When the term ‘slow cinema’ is spoken of, it doesn’t particularly evoke a sense of excitement. In fact, it’s exactly what it sounds like: a genre of film composed of long takes, a slow narrative and yes, it can be boring.
The lecture by Carleton professor Erika Balsom, however, was not. She delivered the lecture on slow cinema to the Carleton Film Society on Sept. 28, the first in the Film Society’s Guest Lecture Series.
In an interview, Balsom described the difference between conventional storytelling and slow cinema.
“While classical narrative pairs away anything that isn’t going to contribute to the forward movement of the film, slow cinema kind of does the opposite,” she said.
“It’s like a willful wasting of time, things take too long, they last too long.”
Slow cinema is a relatively recent thing, made popular in the 1960’s by artists such as Michelangelo Antonioni and Andy Warhol.
Sometimes called contemplative cinema, slow cinema tends to have skeletal narratives, and is composed of long takes, long duration, slowness and boredom.
Its growth of popularity within the last twenty years can be attributed to how our daily lives have changed due to technology.
“In a world of distraction where people are looking at films on their phones or on low quality clips it provides a site of contemplation. When most people treat images like garbage, slow cinema provides a site for really celebrating a real contemplation of the image,” Balsom explains.
Films under the label of slow cinema can often be grueling and difficult to watch however, and films that go on for sometimes eight hours are not atypical in this genre.
Due to this, slow cinema receives a lot of critique. Some critics have described watching slow cinema as ‘eating your cultural vegetables.’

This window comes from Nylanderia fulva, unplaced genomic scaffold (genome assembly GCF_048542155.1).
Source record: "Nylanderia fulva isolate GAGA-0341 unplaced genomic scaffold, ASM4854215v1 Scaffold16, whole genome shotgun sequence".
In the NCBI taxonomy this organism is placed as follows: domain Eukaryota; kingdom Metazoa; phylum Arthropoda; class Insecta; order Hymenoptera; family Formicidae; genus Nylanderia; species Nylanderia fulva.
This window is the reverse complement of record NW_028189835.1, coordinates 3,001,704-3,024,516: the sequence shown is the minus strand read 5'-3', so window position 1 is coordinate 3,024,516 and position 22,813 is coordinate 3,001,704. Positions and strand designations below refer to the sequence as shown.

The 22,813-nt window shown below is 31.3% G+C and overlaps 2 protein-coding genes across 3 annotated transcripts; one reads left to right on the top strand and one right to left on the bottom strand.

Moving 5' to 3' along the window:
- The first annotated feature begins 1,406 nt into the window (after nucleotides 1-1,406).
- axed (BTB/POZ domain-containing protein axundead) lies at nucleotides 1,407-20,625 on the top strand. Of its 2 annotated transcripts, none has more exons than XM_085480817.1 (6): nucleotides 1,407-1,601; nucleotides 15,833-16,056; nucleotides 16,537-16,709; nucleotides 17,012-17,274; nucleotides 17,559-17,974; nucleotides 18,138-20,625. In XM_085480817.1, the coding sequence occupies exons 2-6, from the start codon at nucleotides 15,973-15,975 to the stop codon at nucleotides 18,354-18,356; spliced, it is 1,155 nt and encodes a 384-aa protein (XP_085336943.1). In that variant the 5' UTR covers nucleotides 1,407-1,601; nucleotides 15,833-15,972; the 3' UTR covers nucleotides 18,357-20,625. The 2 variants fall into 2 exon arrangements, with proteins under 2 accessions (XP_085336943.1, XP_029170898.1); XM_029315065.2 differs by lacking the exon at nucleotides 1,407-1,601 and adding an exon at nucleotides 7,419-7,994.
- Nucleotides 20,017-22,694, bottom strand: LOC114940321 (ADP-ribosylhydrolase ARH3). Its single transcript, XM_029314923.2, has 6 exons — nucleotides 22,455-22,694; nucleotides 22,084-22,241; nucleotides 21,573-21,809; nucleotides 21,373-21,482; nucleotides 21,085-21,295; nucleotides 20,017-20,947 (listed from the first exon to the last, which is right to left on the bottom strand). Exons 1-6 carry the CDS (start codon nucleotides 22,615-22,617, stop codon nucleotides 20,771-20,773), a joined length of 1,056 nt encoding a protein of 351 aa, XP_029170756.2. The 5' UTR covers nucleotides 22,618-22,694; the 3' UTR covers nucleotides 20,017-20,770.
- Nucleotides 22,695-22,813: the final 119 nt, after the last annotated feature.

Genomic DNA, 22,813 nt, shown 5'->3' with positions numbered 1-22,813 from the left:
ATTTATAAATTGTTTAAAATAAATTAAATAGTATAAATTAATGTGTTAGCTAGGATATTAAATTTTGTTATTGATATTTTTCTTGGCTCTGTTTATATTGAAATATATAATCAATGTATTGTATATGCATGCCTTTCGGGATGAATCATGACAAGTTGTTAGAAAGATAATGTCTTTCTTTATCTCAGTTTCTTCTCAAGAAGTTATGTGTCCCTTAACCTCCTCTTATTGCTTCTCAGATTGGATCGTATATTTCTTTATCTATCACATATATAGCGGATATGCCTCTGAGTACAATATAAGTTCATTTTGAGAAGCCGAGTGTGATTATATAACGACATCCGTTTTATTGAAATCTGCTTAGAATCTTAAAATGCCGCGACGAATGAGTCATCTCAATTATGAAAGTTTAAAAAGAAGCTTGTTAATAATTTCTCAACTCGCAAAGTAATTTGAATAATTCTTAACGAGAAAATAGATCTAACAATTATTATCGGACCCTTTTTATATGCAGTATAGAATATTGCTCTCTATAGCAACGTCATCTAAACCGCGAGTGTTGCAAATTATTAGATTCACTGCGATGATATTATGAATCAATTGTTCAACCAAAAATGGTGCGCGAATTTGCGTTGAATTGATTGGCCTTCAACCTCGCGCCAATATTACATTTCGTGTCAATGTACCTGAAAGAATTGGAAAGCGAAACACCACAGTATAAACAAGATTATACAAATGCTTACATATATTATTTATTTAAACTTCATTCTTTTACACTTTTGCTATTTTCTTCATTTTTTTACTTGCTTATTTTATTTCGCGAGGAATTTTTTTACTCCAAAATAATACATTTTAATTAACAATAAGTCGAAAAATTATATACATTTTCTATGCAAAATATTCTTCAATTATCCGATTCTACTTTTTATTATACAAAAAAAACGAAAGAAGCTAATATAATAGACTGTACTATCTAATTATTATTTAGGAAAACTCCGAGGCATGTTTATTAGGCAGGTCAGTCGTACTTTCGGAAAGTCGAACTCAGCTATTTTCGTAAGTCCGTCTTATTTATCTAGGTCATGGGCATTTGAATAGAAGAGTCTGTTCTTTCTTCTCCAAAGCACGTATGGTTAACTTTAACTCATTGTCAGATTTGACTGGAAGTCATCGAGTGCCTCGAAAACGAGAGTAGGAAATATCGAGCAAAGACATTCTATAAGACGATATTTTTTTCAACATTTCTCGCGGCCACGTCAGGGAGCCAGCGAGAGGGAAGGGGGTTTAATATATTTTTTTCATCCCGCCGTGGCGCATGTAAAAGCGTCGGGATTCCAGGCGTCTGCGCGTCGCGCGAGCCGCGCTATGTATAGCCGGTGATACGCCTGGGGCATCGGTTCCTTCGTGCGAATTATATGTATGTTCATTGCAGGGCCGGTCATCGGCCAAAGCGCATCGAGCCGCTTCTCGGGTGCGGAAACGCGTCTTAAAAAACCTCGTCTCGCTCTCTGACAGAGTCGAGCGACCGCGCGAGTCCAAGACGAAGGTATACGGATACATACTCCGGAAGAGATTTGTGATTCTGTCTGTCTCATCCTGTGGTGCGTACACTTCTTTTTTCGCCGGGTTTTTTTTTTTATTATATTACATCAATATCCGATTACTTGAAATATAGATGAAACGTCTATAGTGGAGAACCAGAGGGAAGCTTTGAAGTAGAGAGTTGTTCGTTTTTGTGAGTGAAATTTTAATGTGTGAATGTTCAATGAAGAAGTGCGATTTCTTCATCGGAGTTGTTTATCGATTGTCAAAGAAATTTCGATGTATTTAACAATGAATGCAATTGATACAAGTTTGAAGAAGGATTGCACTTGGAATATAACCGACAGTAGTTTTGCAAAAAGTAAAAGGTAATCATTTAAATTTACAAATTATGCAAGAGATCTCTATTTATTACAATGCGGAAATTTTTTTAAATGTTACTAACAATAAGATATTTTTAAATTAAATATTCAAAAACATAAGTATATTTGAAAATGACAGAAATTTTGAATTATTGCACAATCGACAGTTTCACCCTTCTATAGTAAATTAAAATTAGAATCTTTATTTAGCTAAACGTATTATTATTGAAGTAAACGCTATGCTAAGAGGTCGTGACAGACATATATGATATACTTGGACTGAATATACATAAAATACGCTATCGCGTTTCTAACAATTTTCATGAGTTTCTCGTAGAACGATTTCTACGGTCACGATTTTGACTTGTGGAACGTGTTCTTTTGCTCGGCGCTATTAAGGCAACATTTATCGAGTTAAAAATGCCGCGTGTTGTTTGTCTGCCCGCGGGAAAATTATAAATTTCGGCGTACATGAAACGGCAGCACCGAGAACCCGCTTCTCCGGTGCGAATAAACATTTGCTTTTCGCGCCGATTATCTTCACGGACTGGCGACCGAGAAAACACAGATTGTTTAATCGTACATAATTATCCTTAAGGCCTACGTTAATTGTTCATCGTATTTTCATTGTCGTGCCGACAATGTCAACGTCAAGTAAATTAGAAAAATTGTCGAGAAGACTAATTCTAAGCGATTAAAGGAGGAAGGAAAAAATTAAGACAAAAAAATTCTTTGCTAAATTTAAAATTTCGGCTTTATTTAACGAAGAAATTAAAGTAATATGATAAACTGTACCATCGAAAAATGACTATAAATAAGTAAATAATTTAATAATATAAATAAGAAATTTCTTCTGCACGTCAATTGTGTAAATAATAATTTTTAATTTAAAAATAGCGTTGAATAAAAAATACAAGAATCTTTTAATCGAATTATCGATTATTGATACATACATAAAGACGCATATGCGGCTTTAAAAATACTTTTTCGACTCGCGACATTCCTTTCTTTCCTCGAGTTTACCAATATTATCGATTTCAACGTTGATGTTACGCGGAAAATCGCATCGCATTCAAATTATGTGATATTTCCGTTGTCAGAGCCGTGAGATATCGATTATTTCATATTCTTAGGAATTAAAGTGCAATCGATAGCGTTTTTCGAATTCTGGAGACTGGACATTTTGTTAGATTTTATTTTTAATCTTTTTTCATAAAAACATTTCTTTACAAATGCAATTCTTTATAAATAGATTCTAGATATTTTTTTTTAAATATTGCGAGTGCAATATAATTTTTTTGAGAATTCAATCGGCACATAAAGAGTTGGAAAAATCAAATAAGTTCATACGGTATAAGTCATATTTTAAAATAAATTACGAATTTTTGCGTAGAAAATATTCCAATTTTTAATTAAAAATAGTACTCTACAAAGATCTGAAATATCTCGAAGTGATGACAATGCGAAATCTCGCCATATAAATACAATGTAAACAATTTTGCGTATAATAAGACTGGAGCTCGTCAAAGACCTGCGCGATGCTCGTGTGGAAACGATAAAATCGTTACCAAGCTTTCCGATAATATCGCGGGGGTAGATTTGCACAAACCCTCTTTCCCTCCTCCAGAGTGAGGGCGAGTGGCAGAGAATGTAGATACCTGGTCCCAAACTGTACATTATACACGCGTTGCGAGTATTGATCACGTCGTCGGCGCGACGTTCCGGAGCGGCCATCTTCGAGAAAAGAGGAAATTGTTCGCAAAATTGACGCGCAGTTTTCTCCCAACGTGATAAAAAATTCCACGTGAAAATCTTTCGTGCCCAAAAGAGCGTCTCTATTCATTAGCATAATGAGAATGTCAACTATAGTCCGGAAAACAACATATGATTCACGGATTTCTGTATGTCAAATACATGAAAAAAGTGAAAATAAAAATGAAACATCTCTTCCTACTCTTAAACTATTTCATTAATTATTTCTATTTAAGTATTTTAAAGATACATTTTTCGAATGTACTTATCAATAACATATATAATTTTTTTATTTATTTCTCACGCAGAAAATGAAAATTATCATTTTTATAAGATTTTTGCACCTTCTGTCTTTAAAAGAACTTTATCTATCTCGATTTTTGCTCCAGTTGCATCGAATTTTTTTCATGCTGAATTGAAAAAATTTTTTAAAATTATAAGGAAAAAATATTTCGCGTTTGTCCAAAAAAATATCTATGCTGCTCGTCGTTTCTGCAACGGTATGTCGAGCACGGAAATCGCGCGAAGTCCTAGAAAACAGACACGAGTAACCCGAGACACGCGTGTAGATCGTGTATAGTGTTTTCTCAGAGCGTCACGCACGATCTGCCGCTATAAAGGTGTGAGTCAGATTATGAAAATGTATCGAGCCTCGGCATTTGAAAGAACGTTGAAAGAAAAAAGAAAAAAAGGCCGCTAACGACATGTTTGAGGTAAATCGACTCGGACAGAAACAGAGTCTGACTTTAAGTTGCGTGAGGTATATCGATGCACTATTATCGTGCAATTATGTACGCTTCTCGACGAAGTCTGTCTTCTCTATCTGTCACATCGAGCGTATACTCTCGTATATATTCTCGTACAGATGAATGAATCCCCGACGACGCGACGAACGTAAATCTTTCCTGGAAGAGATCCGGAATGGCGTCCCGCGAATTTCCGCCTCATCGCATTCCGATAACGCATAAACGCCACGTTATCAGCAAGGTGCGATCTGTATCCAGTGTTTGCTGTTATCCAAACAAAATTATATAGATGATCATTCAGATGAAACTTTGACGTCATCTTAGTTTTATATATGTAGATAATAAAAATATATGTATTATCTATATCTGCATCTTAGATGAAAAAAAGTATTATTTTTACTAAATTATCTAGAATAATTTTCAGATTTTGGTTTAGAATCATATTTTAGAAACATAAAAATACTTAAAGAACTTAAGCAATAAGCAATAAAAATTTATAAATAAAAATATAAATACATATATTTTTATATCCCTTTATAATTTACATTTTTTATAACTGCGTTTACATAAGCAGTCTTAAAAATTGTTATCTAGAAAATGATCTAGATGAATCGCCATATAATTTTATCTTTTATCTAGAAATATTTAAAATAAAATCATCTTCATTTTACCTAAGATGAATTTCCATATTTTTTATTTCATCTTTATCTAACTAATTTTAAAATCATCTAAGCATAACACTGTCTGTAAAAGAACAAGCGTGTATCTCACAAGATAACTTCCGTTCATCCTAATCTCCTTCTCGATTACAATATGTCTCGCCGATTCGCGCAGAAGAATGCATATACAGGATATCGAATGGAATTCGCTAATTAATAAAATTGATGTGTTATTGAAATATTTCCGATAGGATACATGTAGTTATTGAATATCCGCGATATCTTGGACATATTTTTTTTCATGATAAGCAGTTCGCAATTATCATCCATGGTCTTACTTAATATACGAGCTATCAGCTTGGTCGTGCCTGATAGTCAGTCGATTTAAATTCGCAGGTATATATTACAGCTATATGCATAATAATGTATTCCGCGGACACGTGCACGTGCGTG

“Are these films boring? Totally. They’re often said to be more interesting to talk about than to watch but being bored while watching these films is in way kind of the point. Because the hope is that you get bored.”
Balsom goes on to explain how being bored isn’t necessarily a bad thing. It changes your focus, allowing you to notice micro-movements and how you are experiencing time itself.
Unlike regular blockbusters slow cinema takes its time to bring you into the moment instead of making the moments shorter and faster to keep your attention.
Balsom leaves it up to the audience to decide what the point of slow cinema is, and whether or not it’s ‘boring’.
Balsom screened the film Werckmeister Harmonies (2001) by Bela Tarr, set in a Hungarian town very much in decline and its eventual spiral into chaos.
The long takes give you the opportunity to take in all the details within the scene. It enables you to take in the entire composition of the scene as you find your eyes constantly wandering from the subject to explore the rest of the world Tarr has created.
“Cinema is, at its essence, about nothing other than time itself,” she said.
“Is this what slow cinema is doing? Is it just this reactionary retreat from our contemporary world? Maybe.”